What is a pdf? And other file formats...
Portable Document Format was invented by Adobe Systems. When you convert documents, forms, graphics, and web pages to PDF, they look just like they would if printed. But unlike printed documents, PDF files can contain clickable links and buttons, form fields, video, and audio.
PDF’s are used in graphic design to send brochures, logos etc to the printer. They are also a simple way to show clients what the finished design will look like because anyone can ‘read’ the files whether they are on Macs or PC’s using free Adobe Reader® software.
JPEG stands for Joint Photographic Experts Group, the committee that created the file type. They are the most common file type for images taken with digital cameras, and generally used for photos and other graphics on websites. When JPG files are saved, they use “lossy” compression, meaning that each time you open a jpeg file and then re-save it, it loses some definition. Jpegs can be used in print but because they use ‘lossy compression’ they do not lend themselves to being manipulated and updated constantly.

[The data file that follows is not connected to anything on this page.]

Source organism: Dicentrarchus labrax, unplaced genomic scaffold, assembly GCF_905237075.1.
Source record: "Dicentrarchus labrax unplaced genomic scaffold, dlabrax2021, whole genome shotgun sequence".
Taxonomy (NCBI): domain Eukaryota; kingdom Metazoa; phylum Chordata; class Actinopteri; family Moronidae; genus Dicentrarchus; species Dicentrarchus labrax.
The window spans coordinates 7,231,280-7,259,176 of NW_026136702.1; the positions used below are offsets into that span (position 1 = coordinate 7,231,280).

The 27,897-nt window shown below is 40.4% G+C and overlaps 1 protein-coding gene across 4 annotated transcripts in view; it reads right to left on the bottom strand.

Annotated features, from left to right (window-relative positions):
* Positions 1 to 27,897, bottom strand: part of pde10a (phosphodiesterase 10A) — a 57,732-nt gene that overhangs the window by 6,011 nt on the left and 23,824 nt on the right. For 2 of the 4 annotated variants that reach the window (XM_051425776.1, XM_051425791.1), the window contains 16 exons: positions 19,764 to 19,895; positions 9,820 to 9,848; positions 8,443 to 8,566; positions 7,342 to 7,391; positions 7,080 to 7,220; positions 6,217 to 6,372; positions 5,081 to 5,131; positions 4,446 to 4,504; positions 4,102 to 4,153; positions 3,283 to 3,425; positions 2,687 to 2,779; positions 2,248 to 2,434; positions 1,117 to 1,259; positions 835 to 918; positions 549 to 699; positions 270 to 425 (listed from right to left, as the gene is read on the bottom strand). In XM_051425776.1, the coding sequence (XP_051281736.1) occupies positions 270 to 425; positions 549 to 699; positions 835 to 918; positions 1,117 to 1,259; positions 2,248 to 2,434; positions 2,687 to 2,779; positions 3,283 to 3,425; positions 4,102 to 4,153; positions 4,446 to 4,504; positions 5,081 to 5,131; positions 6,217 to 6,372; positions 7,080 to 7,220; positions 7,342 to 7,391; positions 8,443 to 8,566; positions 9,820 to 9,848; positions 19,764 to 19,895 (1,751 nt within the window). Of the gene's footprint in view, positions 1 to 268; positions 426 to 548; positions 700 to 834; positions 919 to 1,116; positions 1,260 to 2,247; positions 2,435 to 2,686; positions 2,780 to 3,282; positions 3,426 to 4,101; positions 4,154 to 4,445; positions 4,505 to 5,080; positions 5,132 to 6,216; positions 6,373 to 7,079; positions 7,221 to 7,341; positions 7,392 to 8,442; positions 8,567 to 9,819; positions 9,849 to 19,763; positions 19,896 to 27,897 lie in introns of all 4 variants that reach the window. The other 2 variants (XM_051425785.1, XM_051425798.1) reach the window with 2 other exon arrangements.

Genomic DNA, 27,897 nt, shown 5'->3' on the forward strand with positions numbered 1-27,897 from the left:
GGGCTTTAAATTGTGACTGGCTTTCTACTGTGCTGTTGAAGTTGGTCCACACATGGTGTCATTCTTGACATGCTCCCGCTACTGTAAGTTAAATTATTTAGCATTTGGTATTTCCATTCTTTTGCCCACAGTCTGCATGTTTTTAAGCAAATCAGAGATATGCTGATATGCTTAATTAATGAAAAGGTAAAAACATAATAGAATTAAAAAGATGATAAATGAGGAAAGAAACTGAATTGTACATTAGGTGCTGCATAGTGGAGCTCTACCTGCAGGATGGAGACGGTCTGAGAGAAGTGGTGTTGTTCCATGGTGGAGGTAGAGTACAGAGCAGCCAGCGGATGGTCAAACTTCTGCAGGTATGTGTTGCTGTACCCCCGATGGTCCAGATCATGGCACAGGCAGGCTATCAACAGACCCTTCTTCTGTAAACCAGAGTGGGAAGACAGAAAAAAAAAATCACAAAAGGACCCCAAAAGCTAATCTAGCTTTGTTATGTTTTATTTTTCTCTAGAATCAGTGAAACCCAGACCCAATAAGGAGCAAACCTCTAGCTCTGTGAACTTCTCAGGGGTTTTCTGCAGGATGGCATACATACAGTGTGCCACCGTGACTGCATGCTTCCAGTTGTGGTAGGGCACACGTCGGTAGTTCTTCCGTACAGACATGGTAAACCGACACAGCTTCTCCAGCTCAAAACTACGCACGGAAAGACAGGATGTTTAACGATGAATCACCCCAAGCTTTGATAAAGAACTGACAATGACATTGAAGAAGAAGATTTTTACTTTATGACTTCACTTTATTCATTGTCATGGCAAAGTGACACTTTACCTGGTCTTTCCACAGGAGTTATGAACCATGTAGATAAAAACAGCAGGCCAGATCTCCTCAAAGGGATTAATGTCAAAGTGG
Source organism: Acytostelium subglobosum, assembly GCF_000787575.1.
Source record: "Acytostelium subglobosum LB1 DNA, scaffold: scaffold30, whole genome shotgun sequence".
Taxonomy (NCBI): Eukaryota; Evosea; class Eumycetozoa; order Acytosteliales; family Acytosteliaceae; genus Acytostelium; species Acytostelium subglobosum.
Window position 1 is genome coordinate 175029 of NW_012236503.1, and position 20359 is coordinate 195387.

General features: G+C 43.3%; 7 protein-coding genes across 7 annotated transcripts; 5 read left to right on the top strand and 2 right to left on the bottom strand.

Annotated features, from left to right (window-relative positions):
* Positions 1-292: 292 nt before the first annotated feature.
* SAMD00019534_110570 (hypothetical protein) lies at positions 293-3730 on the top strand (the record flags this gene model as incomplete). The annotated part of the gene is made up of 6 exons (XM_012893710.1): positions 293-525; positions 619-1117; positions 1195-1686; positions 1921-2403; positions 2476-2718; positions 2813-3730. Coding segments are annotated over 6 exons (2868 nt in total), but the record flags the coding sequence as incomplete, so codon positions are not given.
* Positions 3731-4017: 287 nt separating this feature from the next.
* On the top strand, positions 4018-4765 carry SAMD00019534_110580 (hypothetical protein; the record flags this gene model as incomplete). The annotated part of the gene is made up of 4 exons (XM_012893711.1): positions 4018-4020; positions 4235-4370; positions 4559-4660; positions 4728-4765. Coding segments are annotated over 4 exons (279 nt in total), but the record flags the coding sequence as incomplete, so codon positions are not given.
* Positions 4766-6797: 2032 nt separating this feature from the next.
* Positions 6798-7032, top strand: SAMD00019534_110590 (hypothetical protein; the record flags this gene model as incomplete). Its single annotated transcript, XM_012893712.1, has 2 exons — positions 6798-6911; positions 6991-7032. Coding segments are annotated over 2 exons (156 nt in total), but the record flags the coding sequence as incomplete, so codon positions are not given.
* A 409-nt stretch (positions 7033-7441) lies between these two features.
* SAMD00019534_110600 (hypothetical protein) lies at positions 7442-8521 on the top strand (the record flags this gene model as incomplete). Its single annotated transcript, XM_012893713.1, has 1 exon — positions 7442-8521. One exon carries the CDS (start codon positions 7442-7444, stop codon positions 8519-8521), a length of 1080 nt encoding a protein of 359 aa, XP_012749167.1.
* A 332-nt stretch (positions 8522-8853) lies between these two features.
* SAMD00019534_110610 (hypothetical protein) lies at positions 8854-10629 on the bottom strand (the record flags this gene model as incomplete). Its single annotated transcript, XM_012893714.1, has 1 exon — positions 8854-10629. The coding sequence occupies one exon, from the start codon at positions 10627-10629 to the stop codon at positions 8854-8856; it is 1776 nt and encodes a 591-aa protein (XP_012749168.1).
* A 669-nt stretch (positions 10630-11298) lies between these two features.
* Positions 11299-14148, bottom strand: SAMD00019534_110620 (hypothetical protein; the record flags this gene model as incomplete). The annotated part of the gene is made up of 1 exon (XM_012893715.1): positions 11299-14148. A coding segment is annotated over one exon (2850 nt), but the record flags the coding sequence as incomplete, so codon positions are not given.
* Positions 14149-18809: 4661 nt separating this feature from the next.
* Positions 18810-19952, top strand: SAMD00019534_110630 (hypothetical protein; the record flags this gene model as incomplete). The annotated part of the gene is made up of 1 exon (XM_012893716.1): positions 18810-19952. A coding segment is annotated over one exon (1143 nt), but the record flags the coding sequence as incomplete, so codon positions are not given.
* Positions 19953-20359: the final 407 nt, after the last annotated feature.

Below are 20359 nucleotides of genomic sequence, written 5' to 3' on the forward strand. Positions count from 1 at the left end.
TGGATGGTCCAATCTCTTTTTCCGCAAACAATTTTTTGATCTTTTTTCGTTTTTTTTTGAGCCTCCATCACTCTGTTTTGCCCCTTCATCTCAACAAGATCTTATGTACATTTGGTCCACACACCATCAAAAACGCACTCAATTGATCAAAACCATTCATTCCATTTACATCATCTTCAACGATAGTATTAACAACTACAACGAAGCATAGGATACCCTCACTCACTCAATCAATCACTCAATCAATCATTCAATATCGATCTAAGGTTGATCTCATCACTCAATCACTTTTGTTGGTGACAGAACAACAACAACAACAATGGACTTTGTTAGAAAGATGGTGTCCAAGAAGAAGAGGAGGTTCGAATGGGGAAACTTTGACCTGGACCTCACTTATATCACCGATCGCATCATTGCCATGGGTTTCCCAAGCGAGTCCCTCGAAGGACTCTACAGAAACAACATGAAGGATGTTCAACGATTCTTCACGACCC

If you are sending images to a designer send the biggest file size you can. (Pixelated images are one of the main headaches a designer has!) Images from the web are generally unusable because of the small file size, and asides from that there can be copyright issues.
The Portable Network Graphics format. PNG is similar to a JPEG in that it is used for images and graphics on the web. The unique thing about PNG is that it can be saved with a transparent background for putting logos and other shapes onto pages that have coloured backgrounds.